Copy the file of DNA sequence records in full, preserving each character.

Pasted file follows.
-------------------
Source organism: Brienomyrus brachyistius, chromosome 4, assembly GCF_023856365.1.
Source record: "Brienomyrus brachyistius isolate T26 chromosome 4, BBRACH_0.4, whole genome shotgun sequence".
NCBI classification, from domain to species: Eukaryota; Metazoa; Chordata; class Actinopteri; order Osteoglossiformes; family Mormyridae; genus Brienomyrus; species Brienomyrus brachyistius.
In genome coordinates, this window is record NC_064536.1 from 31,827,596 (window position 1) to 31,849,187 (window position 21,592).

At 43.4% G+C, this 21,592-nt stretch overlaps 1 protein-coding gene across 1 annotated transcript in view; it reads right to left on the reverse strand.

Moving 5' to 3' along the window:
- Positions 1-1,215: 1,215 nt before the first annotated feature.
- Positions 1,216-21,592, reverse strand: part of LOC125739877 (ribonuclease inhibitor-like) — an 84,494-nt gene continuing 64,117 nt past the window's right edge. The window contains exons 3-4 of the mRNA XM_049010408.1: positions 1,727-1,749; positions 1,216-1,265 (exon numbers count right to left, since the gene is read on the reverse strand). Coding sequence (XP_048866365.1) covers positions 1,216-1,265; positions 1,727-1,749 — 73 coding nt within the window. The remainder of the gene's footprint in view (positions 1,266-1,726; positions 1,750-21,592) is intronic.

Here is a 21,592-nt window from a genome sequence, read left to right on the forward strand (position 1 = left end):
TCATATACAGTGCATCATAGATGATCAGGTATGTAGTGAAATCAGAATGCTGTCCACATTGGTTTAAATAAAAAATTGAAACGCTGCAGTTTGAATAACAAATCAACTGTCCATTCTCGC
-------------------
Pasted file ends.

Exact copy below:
Source organism: Brienomyrus brachyistius, chromosome 4, assembly GCF_023856365.1.
Source record: "Brienomyrus brachyistius isolate T26 chromosome 4, BBRACH_0.4, whole genome shotgun sequence".
NCBI classification, from domain to species: Eukaryota; Metazoa; Chordata; class Actinopteri; order Osteoglossiformes; family Mormyridae; genus Brienomyrus; species Brienomyrus brachyistius.
In genome coordinates, this window is record NC_064536.1 from 31,827,596 (window position 1) to 31,849,187 (window position 21,592).

At 43.4% G+C, this 21,592-nt stretch overlaps 1 protein-coding gene across 1 annotated transcript in view; it reads right to left on the reverse strand.

Moving 5' to 3' along the window:
- Positions 1-1,215: 1,215 nt before the first annotated feature.
- Positions 1,216-21,592, reverse strand: part of LOC125739877 (ribonuclease inhibitor-like) — an 84,494-nt gene continuing 64,117 nt past the window's right edge. The window contains exons 3-4 of the mRNA XM_049010408.1: positions 1,727-1,749; positions 1,216-1,265 (exon numbers count right to left, since the gene is read on the reverse strand). Coding sequence (XP_048866365.1) covers positions 1,216-1,265; positions 1,727-1,749 — 73 coding nt within the window. The remainder of the gene's footprint in view (positions 1,266-1,726; positions 1,750-21,592) is intronic.

Here is a 21,592-nt window from a genome sequence, read left to right on the forward strand (position 1 = left end):
TCATATACAGTGCATCATAGATGATCAGGTATGTAGTGAAATCAGAATGCTGTCCACATTGGTTTAAATAAAAAATTGAAACGCTGCAGTTTGAATAACAAATCAACTGTCCATTCTCGC